No samman is needed for SL Bhyrappa. He is a story teller par excellence. The amount of research he does before writing any thing is unimaginable as I know it from my personal experience when he stayed with us in our village for a fortnight before he wrote parva. I remember shivaram karanth should have been awarded with nobel prize if only he had written in english was a comment by an english critique,and our SLB also deserves one. your observation that saraswati samman got elevated in stature after SLB was selected is highly appropriate. I hope persons like #6 and #7 get it later in the day to reduce its worth. my hearty congratulations to you sir SLB and sandeep for the post.

  23. deepak
    April 8, 2011 at 12:52 PM

    As a reader of SLB’s books and a gerat fan, I feel happy for him.

  24. Pratap
    April 7, 2011 at 10:20 PM

    Looks like my previous comment in Kannada was garbled (it was in Unicode though!). Here it is again:

    The day they decided not to award DVG a Janapith award, it lost all its lustre! Can there be a greater philosopher, statesman, thinker, poet, writer and community builder than DVG? they say that Kagga was written by someone named Somi (as it appears in the Somiya kathe at the beginning), it was DVG who just transcribed it and hence he did not deserve it! Huh… Can someone read and assimilate the sum total of its content, Sreemad Bhagavadgeeta Taatparya, Sri Rama Pareekshanam, etc in one lifetime?!? And who can write 1000s of verses in acordance with Chandassu, alankaara (metre), etc?

    SLB knows the people hindering his chances and has rightly given up hopes instead of bemoaning it like some of the others who are after it all the time.

    If Kuvempu and Bendre were alive today, they would have returned their awards see the current awardees! Sir MV, Radhakrishnan, etc would have returned their Bharata Ratnas after seeing who won it in 1971, 1988, 1991!

  25. Pratap
    April 7, 2011 at 10:12 PM

    ? ?? ???? ??.??.?? ?????? ????????????? ?????????? ???? ??? ????? ????????????. ???? ????????? ?????? ????, ???? ???? ????????? ??????????? ??.??.?? ?????????????? ???????????!!

    ???? ????????? ????? ?????? ?????? ???????????? ????????? ???? ????????????????. ????????? ? ????? ????? ????????? ???????????? ?????????. ?????? ???????, ??????? ??????? ???? ?????????? ???? ?????????????? ?????????????????? ???!

  26. Jayant
    April 7, 2011 at 7:09 PM


    English and Hindi translations of some of Bhyrappa’s works are available at

  27. Ravi Kulkarni
    April 7, 2011 at 2:28 PM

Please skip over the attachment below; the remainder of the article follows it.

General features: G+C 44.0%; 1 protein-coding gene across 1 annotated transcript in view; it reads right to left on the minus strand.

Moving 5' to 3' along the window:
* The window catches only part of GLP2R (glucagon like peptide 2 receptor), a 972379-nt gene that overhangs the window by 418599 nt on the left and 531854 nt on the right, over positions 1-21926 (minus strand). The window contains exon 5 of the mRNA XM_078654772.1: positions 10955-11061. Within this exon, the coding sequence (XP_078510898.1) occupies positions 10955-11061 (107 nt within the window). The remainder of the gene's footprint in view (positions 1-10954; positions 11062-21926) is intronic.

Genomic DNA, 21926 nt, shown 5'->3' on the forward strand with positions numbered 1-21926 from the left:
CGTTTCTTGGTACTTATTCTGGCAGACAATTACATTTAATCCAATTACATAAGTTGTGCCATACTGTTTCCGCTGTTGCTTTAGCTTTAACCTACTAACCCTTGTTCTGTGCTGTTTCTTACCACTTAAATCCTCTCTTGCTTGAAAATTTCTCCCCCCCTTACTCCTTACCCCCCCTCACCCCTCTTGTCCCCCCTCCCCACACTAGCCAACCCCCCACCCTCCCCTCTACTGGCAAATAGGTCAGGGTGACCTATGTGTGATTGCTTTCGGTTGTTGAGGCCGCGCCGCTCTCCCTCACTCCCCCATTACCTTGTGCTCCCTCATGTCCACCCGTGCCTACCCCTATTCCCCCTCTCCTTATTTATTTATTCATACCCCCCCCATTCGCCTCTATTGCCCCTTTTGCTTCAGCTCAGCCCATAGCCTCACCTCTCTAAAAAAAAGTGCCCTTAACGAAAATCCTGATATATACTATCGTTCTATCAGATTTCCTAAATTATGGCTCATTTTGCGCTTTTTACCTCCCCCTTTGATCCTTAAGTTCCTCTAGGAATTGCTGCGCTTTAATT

The #6 and #7 are Girish karnad and U R ananth murthy. two of the hyrocrites/left liberals in kannada literature.
    and BTW my favorite of novel from bhyrappa is parva. im sure no author in india writes with such depth on various subjects as bhyrappa.

  28. ava
    April 7, 2011 at 12:34 AM

    Thanks Viva
    I will look up the english translation…I hope all of his books get translated into English as well so that people who appreciate good literature everywhere can appreciate it…Many foreigners ask me about Indian literature and to recommend comtemporary books, I am sure Byrappa is superior to those people who currently write in English, so I hope his major works get translated into English…
    The only writers who can produce literature worth reading are writers rooted to their culture…not the deracinated literature that India produces today in English. I am not saying that English cannot be the medium of good literature, simply that only those who are deeply rooted in the culture and understand it will have anything substantial to say. ..

  29. Viva kermani
    April 6, 2011 at 11:03 PM

    His books are available in different languages – I recently picked up Sartha (The Caravan) which has been translated into English by S Ramaswamy – this was about 7 to 8 months ago so I am sure you will be able to get yourself a copy.

  30. mounaprasad
    April 6, 2011 at 9:31 PM


    His works has been translated to almost all prominent Indian languages…I am sure if you look in your local book store you might find a translation of his works.

  31. ava
    April 6, 2011 at 8:40 PM

    Are there translations of Byrappa in English for those who cannot read his books in the language in which they are written? How can Byrappa be available to people who do not read the language of Kannada? How can regional language books be made availabe to a wider audience and translated?

  32. dharadhar
    April 6, 2011 at 7:49 PM

    This is indeed a pleasant news! Hearty congratulations to Dr Bhyrappa!

    And regarding Bhyrappanavaru not getting the Jnanapith, one can only say that he is in good company of kavis such as DV Gundappa who have made genuine contributions to Kannada literature.

  33. Rankie
    April 6, 2011 at 7:41 PM

    I myself am sadly a product of that english education system that Dr Bhyrappa has rightly criticized.. I decided recently that it was a shame that I have never read a book in an indian language so i picked up anandamath in hindi last week and it has been a thrilling read so far.. So pleasantly surprised.. especially with the nascent women’s rights tilt of the book. All this anglicization had let me to expect only backwardness, ignorance, wife-beating and girl-child-murder from non-english-educated indians. Ive lived in big cities all my life and i had a recent stint in a rural area. You may not believe it, but i was shocked to see that even hindi-speaking, illiterate indian peasant men could show love to their baby daughters and joke with their wives. Going by what the english media feeds me day in and day out, I was expecting that women in villages would be beaten with lathis all day long. Eye opening trip it was. I realized how much our deracination is leading to our english educated elite thinking of the rest of the nation as somehow subhuman. we are the new colonizers, now that the whites have left….
    Bankim chandra was a genius and he has immensely boosted my confidence in my country’s cultural output. If dr bhyrappa is anything like that, I salute him.

  34. Madhu
    April 6, 2011 at 7:02 PM

    For the benefit of people not well-versed with Kannada literature, could you name #6 and #7?